Photograph: Courtesy Yelp/National Building Museum
Museums

National Building Museum

icon-location-pin Judiciary Square

Get your fill of architecture, engineering and design at this unique museum dedicated to everything from towering skyscrapers to incognito cities—even the stories of how household goods have changed over time and how modern architecture is changing to accommodate the needs of the modern American. Littles (ages 2–6) should cruise by the Building Zone complete with construction play trucks, a pretend hardware store and dress-up gear, as well as Play Work Build, home to a massive foam play-block area.

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15
Canal Park
Photograph: Courtesy Canal Park
Attractions, Parks and gardens

Canal Park

With 10 acres of parks in Southeast Washington, Capitol Riverfront Park is a crowd-pleasing destination. Start your visit at this sustainable and neighborhood-centric green space, located on three acres of the city. It’s home to seasonal markets and festivals along with dancing fountains in the summer and ice skating in the winter.

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16
Millennium Stage at The Kennedy Center
Photograph: Scott Suchman
Museums

Millennium Stage at The Kennedy Center

icon-location-pin Foggy Bottom

Your kids may not be ready for a full-on opera (that’s what date nights are for), but they can certainly enjoy one of the Kennedy Center’s daily free shows on the Millennium Stage. With performances at 6pm every day of the year, you’re sure to find something that will appeal. Park yourselves under the Kennedy Center’s beautiful high ceilings as you watch everyone from visiting orchestras and singers to instrumentalists and dance troupes do their thing. Kids may be particularly intrigued when their fellow, school-age performers take the stage (which does happen).

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17
Tudor Place Historic House and Garden
Photograph: Bruce White
Attractions, Parks and gardens

Tudor Place Historic House and Garden

This District destination is a national historic landmark. Completed in 1816, the neoclassical house opened its doors to the public in 1988 and seeks to connect visitors to their own stories and to American history. House tours are available, though you may want to embark on those with your older kids. You and your nature-loving progeny can also enjoy tours of the 5.5 acres of broad lawns and kid-friendly nooks (self-guided and guided options are available). Pick up a print map when you arrive. You’ll also find various festivals and programs at this urban oasis.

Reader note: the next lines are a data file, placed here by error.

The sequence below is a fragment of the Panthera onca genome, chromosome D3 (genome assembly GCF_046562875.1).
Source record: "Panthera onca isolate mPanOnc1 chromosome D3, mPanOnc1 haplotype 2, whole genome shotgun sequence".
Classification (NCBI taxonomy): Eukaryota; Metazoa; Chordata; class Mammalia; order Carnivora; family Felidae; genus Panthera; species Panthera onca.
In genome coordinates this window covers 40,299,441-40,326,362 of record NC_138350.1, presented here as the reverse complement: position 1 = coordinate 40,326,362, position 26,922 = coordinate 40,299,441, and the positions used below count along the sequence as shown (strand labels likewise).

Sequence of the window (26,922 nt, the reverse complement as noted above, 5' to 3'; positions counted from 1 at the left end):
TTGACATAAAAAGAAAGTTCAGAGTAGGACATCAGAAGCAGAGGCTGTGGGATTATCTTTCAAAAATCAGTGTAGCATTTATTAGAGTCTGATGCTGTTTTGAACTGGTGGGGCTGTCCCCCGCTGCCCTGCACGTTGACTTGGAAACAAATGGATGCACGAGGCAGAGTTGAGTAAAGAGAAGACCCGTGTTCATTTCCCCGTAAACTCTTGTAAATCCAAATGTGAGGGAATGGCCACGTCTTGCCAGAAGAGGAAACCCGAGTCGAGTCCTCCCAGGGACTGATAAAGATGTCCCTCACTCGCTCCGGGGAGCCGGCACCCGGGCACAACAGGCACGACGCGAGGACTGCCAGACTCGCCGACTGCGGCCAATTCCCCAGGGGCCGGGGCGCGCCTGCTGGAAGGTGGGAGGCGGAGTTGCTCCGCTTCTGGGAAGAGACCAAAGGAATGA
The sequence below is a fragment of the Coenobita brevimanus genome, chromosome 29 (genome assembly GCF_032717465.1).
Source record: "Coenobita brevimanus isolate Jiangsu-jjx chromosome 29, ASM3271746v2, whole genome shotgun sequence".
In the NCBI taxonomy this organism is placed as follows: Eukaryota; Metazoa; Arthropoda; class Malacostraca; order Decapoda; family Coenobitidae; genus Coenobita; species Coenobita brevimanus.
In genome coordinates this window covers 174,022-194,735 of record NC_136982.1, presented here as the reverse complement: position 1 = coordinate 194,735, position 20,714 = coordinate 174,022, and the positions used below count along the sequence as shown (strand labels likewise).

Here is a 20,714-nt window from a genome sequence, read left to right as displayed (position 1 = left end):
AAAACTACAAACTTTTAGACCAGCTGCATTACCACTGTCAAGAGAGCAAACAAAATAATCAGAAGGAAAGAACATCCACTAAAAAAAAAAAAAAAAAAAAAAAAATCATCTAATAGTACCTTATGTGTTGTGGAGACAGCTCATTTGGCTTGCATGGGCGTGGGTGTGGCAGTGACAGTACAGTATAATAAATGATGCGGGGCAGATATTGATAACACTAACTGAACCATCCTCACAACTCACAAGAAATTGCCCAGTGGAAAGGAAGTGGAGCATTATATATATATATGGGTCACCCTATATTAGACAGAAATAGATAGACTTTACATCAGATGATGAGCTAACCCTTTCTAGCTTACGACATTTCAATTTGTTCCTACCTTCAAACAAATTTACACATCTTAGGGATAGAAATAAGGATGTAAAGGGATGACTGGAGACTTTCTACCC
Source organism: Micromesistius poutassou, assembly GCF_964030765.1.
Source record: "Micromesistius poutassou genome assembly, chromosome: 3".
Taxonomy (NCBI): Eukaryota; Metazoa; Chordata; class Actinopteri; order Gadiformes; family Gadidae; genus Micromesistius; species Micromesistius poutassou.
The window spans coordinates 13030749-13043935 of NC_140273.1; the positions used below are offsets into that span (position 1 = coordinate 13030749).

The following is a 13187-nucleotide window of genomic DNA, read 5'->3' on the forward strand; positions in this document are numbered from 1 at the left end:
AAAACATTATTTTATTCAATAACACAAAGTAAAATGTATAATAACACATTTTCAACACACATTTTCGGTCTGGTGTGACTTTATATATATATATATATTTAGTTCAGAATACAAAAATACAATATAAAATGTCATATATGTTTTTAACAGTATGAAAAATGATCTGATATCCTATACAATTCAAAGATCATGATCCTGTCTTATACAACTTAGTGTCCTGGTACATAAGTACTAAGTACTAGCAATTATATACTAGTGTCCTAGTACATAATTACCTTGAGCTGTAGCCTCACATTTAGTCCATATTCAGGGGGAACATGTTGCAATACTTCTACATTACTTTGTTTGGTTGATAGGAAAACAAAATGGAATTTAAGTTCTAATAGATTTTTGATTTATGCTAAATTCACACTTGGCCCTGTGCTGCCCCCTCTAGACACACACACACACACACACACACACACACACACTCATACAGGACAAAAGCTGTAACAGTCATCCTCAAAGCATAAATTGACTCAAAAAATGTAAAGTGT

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18
Hillwood Estate, Museum & Gardens
Photograph: Courtesy Yelp/Dani S.
Museums

Hillwood Estate, Museum & Gardens

icon-location-pin Cleveland Park

This Northwest Washington estate turned museum includes an 18th century French decorative art collection, a Russian imperial art collection and 25 acres of gardens. If your child is more into culture than cars and trucks, this is a nice, family-friendly destination. Walk the grounds while discovering treasured art pieces and participate in programs that involve dance, music and storytelling. The museum even suggests imaginative games to play as you stroll, including posing to look like one of the many statues or portraits on the property. This destination is best for kids who can stay on the beaten path, as running around the grounds is discouraged.

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19
Petworth Citizen & Reading Room
Photograph: Courtesy Petworth Citizen
Bars, Cocktail bars

Petworth Neighborhood Library

icon-location-pin Mount Pleasant

The local library is always a must. And the DC Public Library system offers more than book-borrowing to draw kids in, though the books, of course, are key. Visit the Petworth location for kid-friendly classes and events, look for programs like family story time, which runs 30 to 40 minutes and features literacy activities, or try baby and toddler story time, which includes 20 to 30 minutes of books and songs for children up to age 2. Bilingual story time is available in English and Spanish for children up to age 5—and for “their adults,” as the library cheerily notes.

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20
SkillZone
Photograph: Courtesy Yelp/SkillZone
Things to do

SkillZone DC at Elemeno

This indoor play center for kids 6 and under seeks to let them play, learn and grow. It offers drop-in sessions as well as memberships, and little ones can work on their gross motor skills by climbing, stretching and pulling on the equipment.

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21
Photograph: Courtesy Yelp.com + Jamie S
Theater, Children's

Discovery Theater

For more than 30 years, the Discovery Center has offered educational performances that focus on the National Mall attractions. The kid-centric venue typically offers shows on weekdays at 10:15 and 11:30am, but note that no programs run in August and September. Touring shows in 2019 include Tigers, Dragons, & Other Wise ‘Tails’ (May 13–17) and the Discovery series in the fall, which teaches little tots from pre-K to first grade all about numbers, science and literacy. All ages.